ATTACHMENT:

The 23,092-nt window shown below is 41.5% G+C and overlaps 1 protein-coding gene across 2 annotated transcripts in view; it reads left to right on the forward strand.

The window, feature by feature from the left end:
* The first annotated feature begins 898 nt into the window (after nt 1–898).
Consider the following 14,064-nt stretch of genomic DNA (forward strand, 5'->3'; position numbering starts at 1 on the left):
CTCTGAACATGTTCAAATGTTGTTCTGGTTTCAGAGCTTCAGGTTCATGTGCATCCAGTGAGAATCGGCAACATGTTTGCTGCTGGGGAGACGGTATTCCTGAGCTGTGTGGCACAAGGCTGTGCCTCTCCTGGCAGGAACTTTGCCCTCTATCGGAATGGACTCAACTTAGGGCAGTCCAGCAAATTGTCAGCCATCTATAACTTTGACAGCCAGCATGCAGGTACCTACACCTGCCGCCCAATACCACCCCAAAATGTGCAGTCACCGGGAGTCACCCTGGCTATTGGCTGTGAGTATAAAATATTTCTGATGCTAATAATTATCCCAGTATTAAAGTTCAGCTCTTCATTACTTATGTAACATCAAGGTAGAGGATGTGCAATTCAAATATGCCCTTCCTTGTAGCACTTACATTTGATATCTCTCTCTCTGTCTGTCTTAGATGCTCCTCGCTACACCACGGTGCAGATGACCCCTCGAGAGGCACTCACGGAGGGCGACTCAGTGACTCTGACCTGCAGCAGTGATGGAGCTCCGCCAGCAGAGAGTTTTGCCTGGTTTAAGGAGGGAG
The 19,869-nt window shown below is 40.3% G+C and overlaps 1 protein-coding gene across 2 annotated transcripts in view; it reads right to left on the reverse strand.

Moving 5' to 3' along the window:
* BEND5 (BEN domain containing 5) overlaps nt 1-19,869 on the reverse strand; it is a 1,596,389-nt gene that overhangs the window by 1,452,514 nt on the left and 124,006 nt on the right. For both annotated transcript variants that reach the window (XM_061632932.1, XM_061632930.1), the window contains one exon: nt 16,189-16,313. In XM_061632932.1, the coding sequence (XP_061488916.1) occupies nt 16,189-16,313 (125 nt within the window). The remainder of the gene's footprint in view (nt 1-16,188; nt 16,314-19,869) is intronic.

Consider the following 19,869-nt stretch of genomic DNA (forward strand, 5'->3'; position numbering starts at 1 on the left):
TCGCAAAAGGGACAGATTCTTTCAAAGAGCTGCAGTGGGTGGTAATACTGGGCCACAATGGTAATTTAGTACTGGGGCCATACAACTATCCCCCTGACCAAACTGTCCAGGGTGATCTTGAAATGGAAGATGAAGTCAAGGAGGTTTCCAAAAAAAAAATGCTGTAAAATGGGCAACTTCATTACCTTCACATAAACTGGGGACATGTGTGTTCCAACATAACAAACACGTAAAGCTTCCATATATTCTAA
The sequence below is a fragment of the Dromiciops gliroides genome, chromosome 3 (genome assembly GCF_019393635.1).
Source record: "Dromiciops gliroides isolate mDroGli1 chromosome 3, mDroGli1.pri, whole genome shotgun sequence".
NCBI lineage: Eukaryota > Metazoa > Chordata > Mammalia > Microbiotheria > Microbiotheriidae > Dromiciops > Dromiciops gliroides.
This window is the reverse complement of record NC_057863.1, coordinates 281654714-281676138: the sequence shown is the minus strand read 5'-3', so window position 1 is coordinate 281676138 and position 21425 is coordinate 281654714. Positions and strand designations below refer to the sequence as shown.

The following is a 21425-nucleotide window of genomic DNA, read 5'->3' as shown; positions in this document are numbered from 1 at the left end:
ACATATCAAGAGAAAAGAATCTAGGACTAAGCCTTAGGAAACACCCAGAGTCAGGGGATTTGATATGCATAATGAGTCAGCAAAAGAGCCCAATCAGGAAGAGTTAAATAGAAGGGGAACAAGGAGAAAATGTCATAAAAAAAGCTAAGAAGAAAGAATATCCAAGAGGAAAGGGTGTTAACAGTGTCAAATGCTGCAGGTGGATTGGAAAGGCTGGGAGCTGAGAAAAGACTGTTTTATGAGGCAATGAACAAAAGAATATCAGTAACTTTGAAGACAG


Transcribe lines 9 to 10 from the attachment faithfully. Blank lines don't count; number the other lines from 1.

Consider the following 19,869-nt stretch of genomic DNA (forward strand, 5'->3'; position numbering starts at 1 on the left):
TCGCAAAAGGGACAGATTCTTTCAAAGAGCTGCAGTGGGTGGTAATACTGGGCCACAATGGTAATTTAGTACTGGGGCCATACAACTATCCCCCTGACCAAACTGTCCAGGGTGATCTTGAAATGGAAGATGAAGTCAAGGAGGTTTCCAAAAAAAAAATGCTGTAAAATGGGCAACTTCATTACCTTCACATAAACTGGGGACATGTGTGTTCCAACATAACAAACACGTAAAGCTTCCATATATTCTAA